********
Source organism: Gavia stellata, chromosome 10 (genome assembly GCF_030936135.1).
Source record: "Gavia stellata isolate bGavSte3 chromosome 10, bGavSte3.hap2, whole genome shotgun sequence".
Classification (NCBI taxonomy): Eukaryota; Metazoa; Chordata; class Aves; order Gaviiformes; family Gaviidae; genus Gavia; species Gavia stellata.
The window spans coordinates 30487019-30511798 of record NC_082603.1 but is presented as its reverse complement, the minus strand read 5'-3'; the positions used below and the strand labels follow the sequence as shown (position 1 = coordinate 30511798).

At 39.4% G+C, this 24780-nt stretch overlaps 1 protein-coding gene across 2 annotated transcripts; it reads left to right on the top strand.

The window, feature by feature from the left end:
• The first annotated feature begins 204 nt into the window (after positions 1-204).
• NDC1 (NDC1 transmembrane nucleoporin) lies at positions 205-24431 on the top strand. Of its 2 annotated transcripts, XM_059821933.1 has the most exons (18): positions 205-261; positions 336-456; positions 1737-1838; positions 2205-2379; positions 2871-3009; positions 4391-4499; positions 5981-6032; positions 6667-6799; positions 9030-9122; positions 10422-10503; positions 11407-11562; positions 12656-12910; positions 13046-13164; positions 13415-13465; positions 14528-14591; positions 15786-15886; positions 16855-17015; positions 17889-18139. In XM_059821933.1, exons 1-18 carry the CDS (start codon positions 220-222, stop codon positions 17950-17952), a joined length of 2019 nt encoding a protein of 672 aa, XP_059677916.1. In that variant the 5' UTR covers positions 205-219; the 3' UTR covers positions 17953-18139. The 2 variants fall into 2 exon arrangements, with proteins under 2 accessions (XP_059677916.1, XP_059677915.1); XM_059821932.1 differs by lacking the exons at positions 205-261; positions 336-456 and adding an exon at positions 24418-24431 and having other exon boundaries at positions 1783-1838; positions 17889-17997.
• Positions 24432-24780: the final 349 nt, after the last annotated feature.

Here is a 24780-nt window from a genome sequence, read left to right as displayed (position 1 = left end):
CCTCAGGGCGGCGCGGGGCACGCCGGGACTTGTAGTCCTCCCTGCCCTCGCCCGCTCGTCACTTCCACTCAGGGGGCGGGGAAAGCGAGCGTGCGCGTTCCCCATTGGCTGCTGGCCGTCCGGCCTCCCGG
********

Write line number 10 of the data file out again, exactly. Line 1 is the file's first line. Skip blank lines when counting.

Here is a 24780-nt window from a genome sequence, read left to right as displayed (position 1 = left end):